Click with care: Pinterest falls prey to phishing scams

We knew it wouldn’t be long before Pinterest, the image-based social network, would attract spammers. We spotted a new scam on the site today, luring users to click for coupons to popular stores.

Pinterest is growing rapidly with an estimated 13 million users since its birth in the last 10 months. The site allows you to grab images from the web using the “pin it” bookmark tool, which then publishes the image to your Pinterest “board.” A board is a collection of images associated with a particular theme such as recipes. The pins often entice people to click through to the original website to, for instance, get a recipe or purchase a shirt.

Because Pinterest makes it so easy to post any image, and because the images are linked to outside websites, it is a petri dish for sleazy marketing tactics — one that is just starting to be used.

“I know that users aren’t very familiar with the platform, so they’re more easily scammed,” said Cameron Camp, a security researcher with ESET, in an interview with VentureBeat.

pinterest starbucks While surfing Pinterest last night, I saw the above image, a coupon offer for the Cheesecake Factory. It is set up to look like a promotion exclusively for members of the growing social network, but it doesn’t actually come from the Cheesecake Factory. If you click on it, your browser redirects itself several times and winds up at a survey site.

Many businesses try to entice new customers with customized promotions, but this simply looks scammy. This isn’t the only one: Security company Trend Micro noticed a few of its own fake promos, including Starbucks and Coach handbags. According to Trend Micro, the images lead to a survey site, which first prompts you to re-pin the image to get the coupon code. It is not yet known whether the image downloads any malware to the victim’s computer. This falls more in line with a phishing scam, promising discounts for personal information.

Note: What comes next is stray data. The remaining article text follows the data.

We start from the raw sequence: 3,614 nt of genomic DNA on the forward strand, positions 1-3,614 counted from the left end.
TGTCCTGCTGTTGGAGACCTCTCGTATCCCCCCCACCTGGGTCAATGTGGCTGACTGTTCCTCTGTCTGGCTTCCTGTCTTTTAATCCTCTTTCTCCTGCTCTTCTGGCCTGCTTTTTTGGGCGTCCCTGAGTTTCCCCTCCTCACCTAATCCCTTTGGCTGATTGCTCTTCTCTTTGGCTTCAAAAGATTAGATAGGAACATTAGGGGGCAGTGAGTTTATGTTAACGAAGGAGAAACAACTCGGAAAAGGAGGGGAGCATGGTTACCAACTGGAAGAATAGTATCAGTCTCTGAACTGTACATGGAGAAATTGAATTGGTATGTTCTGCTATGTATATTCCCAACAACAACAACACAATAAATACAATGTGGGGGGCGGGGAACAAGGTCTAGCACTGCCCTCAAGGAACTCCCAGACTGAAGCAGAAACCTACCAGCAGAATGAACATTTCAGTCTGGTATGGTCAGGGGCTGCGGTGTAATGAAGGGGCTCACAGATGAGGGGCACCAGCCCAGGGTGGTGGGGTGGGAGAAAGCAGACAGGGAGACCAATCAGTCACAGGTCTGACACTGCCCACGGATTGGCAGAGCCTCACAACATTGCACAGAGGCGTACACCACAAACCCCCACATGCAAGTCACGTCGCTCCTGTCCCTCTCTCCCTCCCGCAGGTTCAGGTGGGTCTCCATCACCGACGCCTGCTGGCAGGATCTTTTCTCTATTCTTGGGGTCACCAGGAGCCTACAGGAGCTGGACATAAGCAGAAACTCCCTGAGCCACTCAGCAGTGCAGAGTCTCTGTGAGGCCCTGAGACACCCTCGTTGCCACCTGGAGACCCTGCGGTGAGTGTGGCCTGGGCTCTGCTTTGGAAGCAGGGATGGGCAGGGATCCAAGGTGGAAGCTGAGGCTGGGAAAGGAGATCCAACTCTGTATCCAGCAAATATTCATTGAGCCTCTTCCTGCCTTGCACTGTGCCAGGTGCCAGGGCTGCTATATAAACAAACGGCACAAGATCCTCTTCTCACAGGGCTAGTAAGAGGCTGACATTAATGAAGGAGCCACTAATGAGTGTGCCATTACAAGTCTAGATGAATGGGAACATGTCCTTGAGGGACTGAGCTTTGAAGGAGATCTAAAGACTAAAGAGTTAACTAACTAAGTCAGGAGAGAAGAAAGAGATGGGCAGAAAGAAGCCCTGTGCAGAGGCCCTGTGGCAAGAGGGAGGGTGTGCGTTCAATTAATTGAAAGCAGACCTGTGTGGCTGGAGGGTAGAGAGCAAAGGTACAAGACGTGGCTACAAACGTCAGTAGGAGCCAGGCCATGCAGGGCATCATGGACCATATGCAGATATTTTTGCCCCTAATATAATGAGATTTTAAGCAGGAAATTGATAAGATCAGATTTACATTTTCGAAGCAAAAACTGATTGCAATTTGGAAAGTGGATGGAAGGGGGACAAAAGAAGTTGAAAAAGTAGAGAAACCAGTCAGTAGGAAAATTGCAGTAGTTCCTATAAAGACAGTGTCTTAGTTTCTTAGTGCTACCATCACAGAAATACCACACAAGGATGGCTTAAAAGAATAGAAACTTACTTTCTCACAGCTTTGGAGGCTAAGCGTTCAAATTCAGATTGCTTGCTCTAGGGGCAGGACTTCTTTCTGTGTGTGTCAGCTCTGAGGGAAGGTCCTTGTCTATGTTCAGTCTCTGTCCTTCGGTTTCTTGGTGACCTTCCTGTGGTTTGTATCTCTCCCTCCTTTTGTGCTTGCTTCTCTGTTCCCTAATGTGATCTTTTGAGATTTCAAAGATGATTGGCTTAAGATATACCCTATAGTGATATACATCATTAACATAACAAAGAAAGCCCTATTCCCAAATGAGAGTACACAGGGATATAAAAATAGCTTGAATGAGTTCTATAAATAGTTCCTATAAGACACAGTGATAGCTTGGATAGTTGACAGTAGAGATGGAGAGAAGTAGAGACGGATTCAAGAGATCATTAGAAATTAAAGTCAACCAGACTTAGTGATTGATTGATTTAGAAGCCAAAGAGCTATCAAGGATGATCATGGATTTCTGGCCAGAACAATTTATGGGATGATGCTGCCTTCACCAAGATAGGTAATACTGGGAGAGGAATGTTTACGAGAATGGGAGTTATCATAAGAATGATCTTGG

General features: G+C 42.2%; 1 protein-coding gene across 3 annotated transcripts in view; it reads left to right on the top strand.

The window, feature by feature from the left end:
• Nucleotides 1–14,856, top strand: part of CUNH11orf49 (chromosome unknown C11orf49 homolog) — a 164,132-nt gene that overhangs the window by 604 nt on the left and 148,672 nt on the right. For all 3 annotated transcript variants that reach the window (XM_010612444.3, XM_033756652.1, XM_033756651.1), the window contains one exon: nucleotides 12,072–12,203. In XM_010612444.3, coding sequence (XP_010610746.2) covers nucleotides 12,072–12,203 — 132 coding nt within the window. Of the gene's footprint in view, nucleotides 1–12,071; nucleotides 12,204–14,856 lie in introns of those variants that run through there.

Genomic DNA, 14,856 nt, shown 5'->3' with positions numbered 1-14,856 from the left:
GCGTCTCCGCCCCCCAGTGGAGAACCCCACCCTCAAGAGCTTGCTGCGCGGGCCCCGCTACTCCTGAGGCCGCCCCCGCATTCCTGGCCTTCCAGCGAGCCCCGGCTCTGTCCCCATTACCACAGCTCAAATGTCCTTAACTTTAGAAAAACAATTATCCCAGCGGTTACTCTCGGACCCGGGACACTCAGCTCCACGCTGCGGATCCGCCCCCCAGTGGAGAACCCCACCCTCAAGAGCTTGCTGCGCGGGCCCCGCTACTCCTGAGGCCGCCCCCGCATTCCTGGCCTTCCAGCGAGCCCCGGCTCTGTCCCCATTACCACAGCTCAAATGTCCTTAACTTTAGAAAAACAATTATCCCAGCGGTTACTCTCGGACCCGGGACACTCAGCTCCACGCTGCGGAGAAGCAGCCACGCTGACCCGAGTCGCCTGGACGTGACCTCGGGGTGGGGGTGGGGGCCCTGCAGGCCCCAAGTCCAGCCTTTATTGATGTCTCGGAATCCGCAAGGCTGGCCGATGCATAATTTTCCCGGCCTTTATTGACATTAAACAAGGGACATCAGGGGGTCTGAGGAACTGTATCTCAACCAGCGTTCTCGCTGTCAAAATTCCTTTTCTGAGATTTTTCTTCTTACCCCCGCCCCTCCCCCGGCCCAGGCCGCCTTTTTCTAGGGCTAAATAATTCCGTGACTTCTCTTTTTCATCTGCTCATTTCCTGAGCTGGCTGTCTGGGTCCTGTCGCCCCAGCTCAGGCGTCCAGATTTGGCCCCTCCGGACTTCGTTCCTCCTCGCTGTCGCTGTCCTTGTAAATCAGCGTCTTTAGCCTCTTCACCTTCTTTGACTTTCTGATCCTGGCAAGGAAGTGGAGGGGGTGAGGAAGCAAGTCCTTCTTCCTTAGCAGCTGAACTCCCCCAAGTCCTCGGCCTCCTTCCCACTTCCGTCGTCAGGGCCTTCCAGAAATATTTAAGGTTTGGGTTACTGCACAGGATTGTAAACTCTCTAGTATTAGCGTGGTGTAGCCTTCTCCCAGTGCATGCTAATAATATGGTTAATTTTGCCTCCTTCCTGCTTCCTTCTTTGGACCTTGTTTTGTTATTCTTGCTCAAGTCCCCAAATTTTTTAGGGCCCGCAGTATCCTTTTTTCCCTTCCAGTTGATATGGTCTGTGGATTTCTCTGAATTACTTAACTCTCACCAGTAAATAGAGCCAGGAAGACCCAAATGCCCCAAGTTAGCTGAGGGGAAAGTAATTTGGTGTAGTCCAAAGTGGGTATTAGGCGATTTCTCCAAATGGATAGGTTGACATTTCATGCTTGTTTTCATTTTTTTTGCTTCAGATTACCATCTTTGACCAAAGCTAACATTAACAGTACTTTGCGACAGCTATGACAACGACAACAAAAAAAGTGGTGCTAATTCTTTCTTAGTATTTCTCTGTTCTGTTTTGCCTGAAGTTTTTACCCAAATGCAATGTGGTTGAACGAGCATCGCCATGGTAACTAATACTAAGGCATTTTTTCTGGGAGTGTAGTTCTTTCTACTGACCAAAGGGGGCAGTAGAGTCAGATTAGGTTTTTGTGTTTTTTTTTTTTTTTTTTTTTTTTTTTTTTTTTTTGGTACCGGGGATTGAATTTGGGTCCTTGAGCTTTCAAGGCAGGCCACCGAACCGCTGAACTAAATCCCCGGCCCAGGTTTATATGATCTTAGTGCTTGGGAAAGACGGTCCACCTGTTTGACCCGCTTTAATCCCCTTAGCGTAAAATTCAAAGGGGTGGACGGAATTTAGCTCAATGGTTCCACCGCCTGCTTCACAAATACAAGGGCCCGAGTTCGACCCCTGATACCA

Camp explained that the phishing scam is quite new, appearing only within the last couple weeks. He has also seen e-mail scams that appear to be from Pinterest, but are really spoofed by cyber criminals. But there’s a reason why such similar scams appear across social networks such as Facebook, Google+, and Twitter.

“There’s an entire behind the scenes machine that’s already in place,” said Camp. “They have the ability to flood the market extremely fast … You just plug it in to [the] network and off it goes.”

Cyber criminals are business people as well. They have found a way to quickly and easily distribute their “product” across different networks, with low cost and high proliferation. Camp says he hasn’t heard of Pinterest doing anything to directly stop the scams, though its terms of service do issue a warning about third party services.

According to Pinterest’s terms of service, advertising is not prohibited on the service. In other words, it would be perfectly OK for the Cheesecake Factory to post a legitimate ad like this. But Pinterest’s parent company, Cold Brew Labs, also absolves itself of any responsibility for links that lead to malicious websites:

The Site and Application may contain links to third-party websites or resources. You acknowledge and agree that Cold Brew Labs is not responsible or liable for: (i) the availability or accuracy of such websites or resources; or (ii) the content, products, or services on or available from such websites or resources. … You acknowledge sole responsibility for and assume all risk arising from your use of any such websites or resources.

Pinterest, which has only developed an iOS application, is also the subject of an Android app scam. According to GottaBeMobile, cyber criminals have created a fake Pinterest Android app, which really takes you to a mobile website and serves up annoying advertisements. In reality, Pinterest does not yet have an Android app.

We have reached out to Pinterest and Google for comment and will update the post upon hearing back.

Starbucks screenshot via Trend Micro


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